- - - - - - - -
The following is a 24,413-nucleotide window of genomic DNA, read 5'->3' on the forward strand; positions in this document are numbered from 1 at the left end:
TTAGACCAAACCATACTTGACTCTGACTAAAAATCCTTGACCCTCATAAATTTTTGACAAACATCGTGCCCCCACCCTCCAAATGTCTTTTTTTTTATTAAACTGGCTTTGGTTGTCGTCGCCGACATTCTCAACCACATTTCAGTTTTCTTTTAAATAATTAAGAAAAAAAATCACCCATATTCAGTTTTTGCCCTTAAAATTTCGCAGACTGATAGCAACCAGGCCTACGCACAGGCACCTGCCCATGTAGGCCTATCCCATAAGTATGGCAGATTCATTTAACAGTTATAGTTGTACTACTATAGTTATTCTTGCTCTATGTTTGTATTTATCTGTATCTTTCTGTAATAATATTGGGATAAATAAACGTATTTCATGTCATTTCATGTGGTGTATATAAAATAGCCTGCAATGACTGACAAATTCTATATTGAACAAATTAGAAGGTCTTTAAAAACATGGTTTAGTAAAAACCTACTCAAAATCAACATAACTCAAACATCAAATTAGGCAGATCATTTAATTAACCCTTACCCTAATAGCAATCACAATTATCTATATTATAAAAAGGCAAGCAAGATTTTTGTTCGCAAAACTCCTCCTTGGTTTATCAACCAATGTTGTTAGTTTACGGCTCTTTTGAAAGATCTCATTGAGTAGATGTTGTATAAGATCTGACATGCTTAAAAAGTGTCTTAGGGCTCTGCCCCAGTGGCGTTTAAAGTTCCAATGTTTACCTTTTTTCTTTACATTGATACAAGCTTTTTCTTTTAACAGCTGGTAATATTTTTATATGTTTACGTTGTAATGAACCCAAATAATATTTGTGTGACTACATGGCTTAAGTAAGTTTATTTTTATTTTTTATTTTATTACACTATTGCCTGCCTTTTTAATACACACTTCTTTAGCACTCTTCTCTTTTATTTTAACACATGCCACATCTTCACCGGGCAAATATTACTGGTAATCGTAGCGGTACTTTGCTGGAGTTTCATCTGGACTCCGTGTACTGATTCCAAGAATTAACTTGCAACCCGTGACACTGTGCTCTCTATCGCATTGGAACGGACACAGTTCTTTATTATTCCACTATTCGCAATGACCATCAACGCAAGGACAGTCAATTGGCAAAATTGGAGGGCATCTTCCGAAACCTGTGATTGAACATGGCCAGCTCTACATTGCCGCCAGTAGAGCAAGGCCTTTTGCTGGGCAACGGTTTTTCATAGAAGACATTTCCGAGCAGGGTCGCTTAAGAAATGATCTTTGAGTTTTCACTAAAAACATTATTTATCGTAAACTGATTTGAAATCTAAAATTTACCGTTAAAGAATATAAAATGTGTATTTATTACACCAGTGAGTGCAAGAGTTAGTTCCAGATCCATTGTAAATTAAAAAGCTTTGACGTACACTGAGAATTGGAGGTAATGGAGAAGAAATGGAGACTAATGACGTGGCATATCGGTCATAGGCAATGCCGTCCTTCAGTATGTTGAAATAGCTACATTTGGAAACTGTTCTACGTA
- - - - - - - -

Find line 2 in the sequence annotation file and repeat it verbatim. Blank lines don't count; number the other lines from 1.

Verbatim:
TTAGACCAAACCATACTTGACTCTGACTAAAAATCCTTGACCCTCATAAATTTTTGACAAACATCGTGCCCCCACCCTCCAAATGTCTTTTTTTTTATTAAACTGGCTTTGGTTGTCGTCGCCGACATTCTCAACCACATTTCAGTTTTCTTTTAAATAATTAAGAAAAAAAATCACCCATATTCAGTTTTTGCCCTTAAAATTTCGCAGACTGATAGCAACCAGGCCTACGCACAGGCACCTGCCCATGTAGGCCTATCCCATAAGTATGGCAGATTCATTTAACAGTTATAGTTGTACTACTATAGTTATTCTTGCTCTATGTTTGTATTTATCTGTATCTTTCTGTAATAATATTGGGATAAATAAACGTATTTCATGTCATTTCATGTGGTGTATATAAAATAGCCTGCAATGACTGACAAATTCTATATTGAACAAATTAGAAGGTCTTTAAAAACATGGTTTAGTAAAAACCTACTCAAAATCAACATAACTCAAACATCAAATTAGGCAGATCATTTAATTAACCCTTACCCTAATAGCAATCACAATTATCTATATTATAAAAAGGCAAGCAAGATTTTTGTTCGCAAAACTCCTCCTTGGTTTATCAACCAATGTTGTTAGTTTACGGCTCTTTTGAAAGATCTCATTGAGTAGATGTTGTATAAGATCTGACATGCTTAAAAAGTGTCTTAGGGCTCTGCCCCAGTGGCGTTTAAAGTTCCAATGTTTACCTTTTTTCTTTACATTGATACAAGCTTTTTCTTTTAACAGCTGGTAATATTTTTATATGTTTACGTTGTAATGAACCCAAATAATATTTGTGTGACTACATGGCTTAAGTAAGTTTATTTTTATTTTTTATTTTATTACACTATTGCCTGCCTTTTTAATACACACTTCTTTAGCACTCTTCTCTTTTATTTTAACACATGCCACATCTTCACCGGGCAAATATTACTGGTAATCGTAGCGGTACTTTGCTGGAGTTTCATCTGGACTCCGTGTACTGATTCCAAGAATTAACTTGCAACCCGTGACACTGTGCTCTCTATCGCATTGGAACGGACACAGTTCTTTATTATTCCACTATTCGCAATGACCATCAACGCAAGGACAGTCAATTGGCAAAATTGGAGGGCATCTTCCGAAACCTGTGATTGAACATGGCCAGCTCTACATTGCCGCCAGTAGAGCAAGGCCTTTTGCTGGGCAACGGTTTTTCATAGAAGACATTTCCGAGCAGGGTCGCTTAAGAAATGATCTTTGAGTTTTCACTAAAAACATTATTTATCGTAAACTGATTTGAAATCTAAAATTTACCGTTAAAGAATATAAAATGTGTATTTATTACACCAGTGAGTGCAAGAGTTAGTTCCAGATCCATTGTAAATTAAAAAGCTTTGACGTACACTGAGAATTGGAGGTAATGGAGAAGAAATGGAGACTAATGACGTGGCATATCGGTCATAGGCAATGCCGTCCTTCAGTATGTTGAAATAGCTACATTTGGAAACTGTTCTACGTA